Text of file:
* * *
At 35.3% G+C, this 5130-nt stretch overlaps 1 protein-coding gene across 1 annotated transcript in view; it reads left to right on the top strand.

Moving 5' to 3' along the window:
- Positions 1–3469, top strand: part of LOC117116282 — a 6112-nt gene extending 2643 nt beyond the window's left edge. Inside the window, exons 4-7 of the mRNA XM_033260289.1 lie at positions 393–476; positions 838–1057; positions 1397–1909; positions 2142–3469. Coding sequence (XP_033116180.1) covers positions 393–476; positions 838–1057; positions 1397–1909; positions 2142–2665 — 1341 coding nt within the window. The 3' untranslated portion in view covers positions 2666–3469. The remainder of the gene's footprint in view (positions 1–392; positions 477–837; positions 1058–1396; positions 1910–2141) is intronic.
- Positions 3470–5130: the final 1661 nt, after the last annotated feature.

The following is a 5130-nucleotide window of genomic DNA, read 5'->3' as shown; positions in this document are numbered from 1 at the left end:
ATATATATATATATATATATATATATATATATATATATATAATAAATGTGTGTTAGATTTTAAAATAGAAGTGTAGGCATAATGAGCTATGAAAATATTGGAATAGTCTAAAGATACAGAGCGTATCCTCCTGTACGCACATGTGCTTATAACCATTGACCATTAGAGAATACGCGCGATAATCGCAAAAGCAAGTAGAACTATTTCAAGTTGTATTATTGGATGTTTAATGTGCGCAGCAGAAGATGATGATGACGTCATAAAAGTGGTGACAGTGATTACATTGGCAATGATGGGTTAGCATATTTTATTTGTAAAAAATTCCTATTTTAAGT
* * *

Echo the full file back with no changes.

At 35.3% G+C, this 5130-nt stretch overlaps 1 protein-coding gene across 1 annotated transcript in view; it reads left to right on the top strand.

Moving 5' to 3' along the window:
- Positions 1–3469, top strand: part of LOC117116282 — a 6112-nt gene extending 2643 nt beyond the window's left edge. Inside the window, exons 4-7 of the mRNA XM_033260289.1 lie at positions 393–476; positions 838–1057; positions 1397–1909; positions 2142–3469. Coding sequence (XP_033116180.1) covers positions 393–476; positions 838–1057; positions 1397–1909; positions 2142–2665 — 1341 coding nt within the window. The 3' untranslated portion in view covers positions 2666–3469. The remainder of the gene's footprint in view (positions 1–392; positions 477–837; positions 1058–1396; positions 1910–2141) is intronic.
- Positions 3470–5130: the final 1661 nt, after the last annotated feature.

The following is a 5130-nucleotide window of genomic DNA, read 5'->3' as shown; positions in this document are numbered from 1 at the left end:
ATATATATATATATATATATATATATATATATATATATATAATAAATGTGTGTTAGATTTTAAAATAGAAGTGTAGGCATAATGAGCTATGAAAATATTGGAATAGTCTAAAGATACAGAGCGTATCCTCCTGTACGCACATGTGCTTATAACCATTGACCATTAGAGAATACGCGCGATAATCGCAAAAGCAAGTAGAACTATTTCAAGTTGTATTATTGGATGTTTAATGTGCGCAGCAGAAGATGATGATGACGTCATAAAAGTGGTGACAGTGATTACATTGGCAATGATGGGTTAGCATATTTTATTTGTAAAAAATTCCTATTTTAAGT